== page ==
“The result is that officials administering one benefit may or may not know from internal sources about the other benefits which the claimant is receiving. Whether they do or not depends upon the departmental or inter-departmental information systems in place and the efficiency with which they operate.”

It was found that although there was no computer link there was communication by post card between DLA and IS decision-makers. However any system set up was held to be irrelevant.

“The claimant is not concerned or entitled to make any assumptions about the internal administrative arrangements of the department. In particular, she is not entitled to assume the existence of infallible channels of communication between one office and another. Her duty is to comply with what the Tribunal called the "simple instruction" in the order book. ….

……For my part, I would approve the principles stated by the Commissioners in R(SB) 15/87 and CG/4494/99. The duty of the claimant is the duty imposed by regulation 32 or implied by section 71 to make disclosure to the person or office identified to the claimant as the decision maker. The latter is not deemed to know anything which he did not actually know.”

R(SB)15/87

The appropriate test for failure to disclose in this circumstance is now once more R(SB)15/87 which states in paragraphs 26 and 28:

"26 …. To whom is there this obligation to disclose? We are concerned here with breaches of the obligation which have the consequence that expenditure is incurred by the Secretary of State; and, in our view, the obligation is to disclose to a member or members of the staff of an office of the Department handling the transaction giving rise to the expenditure….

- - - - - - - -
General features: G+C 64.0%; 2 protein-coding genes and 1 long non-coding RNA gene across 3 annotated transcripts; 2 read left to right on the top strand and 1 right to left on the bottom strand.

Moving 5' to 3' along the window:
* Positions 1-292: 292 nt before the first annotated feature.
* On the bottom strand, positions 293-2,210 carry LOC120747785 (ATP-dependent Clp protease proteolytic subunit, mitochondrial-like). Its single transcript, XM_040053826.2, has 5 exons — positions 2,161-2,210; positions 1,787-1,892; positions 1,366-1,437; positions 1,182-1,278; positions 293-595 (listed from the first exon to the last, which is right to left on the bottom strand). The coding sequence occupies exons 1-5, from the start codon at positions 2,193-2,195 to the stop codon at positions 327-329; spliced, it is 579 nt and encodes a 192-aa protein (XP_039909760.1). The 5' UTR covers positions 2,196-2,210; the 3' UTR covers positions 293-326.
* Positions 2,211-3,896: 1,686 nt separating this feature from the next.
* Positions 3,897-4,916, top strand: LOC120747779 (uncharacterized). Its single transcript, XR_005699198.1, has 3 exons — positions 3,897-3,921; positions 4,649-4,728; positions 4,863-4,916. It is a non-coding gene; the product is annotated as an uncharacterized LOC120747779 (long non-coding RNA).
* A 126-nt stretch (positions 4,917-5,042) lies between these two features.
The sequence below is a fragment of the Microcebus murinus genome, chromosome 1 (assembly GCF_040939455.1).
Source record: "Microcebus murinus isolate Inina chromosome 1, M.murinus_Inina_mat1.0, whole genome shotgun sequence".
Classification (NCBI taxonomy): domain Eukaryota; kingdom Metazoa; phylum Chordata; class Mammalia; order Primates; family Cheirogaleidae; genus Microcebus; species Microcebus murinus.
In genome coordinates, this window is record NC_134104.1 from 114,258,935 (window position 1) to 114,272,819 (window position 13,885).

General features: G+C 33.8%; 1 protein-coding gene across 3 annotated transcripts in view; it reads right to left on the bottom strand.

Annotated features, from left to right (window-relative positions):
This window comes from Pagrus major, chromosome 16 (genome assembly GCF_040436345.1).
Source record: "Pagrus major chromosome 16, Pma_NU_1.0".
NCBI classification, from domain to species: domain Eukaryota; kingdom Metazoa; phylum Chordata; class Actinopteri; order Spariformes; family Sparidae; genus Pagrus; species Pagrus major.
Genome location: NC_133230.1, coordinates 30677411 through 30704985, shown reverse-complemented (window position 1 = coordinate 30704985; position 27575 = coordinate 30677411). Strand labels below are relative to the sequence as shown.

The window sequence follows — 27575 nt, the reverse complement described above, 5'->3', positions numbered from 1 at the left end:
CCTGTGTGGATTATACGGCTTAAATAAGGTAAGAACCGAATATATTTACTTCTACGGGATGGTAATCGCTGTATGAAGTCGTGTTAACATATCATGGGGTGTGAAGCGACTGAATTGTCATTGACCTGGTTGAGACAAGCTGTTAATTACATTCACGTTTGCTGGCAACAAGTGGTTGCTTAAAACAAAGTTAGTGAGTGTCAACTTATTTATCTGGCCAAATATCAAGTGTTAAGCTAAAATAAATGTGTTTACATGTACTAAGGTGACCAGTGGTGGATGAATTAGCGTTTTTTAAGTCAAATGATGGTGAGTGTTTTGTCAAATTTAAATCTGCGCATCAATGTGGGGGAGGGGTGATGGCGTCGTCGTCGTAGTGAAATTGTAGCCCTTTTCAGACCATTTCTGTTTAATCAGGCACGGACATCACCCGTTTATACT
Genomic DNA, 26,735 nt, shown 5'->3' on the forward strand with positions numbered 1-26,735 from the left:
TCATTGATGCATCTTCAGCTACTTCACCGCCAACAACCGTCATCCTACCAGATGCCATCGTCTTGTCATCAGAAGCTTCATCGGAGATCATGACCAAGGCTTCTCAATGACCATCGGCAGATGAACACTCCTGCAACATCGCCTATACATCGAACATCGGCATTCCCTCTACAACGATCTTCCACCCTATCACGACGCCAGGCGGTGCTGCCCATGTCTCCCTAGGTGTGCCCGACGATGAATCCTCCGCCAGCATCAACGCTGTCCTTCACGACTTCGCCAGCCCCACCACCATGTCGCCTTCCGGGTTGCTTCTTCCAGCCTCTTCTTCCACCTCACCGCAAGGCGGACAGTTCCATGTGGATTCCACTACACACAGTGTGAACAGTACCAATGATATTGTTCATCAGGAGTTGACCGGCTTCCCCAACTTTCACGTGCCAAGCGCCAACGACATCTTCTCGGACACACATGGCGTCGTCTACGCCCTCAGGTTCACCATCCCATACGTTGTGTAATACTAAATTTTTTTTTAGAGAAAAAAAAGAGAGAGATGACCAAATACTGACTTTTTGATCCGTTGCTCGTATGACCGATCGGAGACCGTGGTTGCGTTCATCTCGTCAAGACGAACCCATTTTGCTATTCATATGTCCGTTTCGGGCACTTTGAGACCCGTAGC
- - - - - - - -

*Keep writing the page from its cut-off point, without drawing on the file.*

28 We accept that a claimant cannot be expected to identify the precise person or persons who have the handling of his claim. His duty is best fulfilled by disclosure to the local office where his claim is being handled, either in the claim form or otherwise in terms that make sufficient reference to his claim to enable the matter disclosed to be referred to the proper person….

…there can be other occasions when the duty can be fulfilled by disclosure elsewhere. This can happen, for instance, if an officer in another office of the Department of Health and Social Security or local unemployment benefit office accepts information in circumstances which make it reasonable for the claimant to think the matters disclosed will be passed on to the local office in question. It was in reference to this sort of case that the Commissioner included in paragraph 18 of Decision R(SB)54/83 his statement about a continuing duty. A claimant who has made such disclosure has not in fact made disclosure to the right person or in the right place, but he has done something which has the effect that, for the time being at least, further disclosure is not reasonably to be expected of him. We consider that paragraph 18 of R(SB)54/83 is concerned with the case of a claimant who subsequently becomes aware, or should have become aware, that the information has not been transmitted to the proper person or pIace and who is then under a duty to make disclosure to that person or place. We desire to reserve for consideration when it arises the question whether the means of knowledge that the information has not been transmitted has the same effect as actual knowledge."